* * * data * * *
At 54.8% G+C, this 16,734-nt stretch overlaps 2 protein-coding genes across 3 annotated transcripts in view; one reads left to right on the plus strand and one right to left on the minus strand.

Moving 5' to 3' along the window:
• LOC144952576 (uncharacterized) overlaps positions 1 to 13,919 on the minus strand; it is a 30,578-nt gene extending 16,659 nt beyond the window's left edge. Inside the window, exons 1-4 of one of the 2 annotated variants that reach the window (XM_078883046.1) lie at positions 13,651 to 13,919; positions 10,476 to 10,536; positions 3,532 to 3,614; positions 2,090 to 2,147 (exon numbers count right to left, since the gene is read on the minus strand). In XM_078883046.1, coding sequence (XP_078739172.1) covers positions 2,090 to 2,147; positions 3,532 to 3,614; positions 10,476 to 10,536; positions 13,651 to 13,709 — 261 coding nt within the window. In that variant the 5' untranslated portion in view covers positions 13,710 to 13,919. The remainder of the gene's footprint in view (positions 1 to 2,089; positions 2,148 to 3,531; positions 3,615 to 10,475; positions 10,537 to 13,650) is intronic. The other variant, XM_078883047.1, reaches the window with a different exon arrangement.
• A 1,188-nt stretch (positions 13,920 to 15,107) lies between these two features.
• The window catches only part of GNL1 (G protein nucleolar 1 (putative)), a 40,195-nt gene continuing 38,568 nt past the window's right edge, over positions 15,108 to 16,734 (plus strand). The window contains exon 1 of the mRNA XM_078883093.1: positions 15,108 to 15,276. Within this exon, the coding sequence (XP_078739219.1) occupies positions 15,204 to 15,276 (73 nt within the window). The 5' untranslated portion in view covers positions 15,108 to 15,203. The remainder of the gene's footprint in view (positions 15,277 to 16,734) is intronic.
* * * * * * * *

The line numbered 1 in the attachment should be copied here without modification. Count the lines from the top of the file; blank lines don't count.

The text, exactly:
At 54.8% G+C, this 16,734-nt stretch overlaps 2 protein-coding genes across 3 annotated transcripts in view; one reads left to right on the plus strand and one right to left on the minus strand.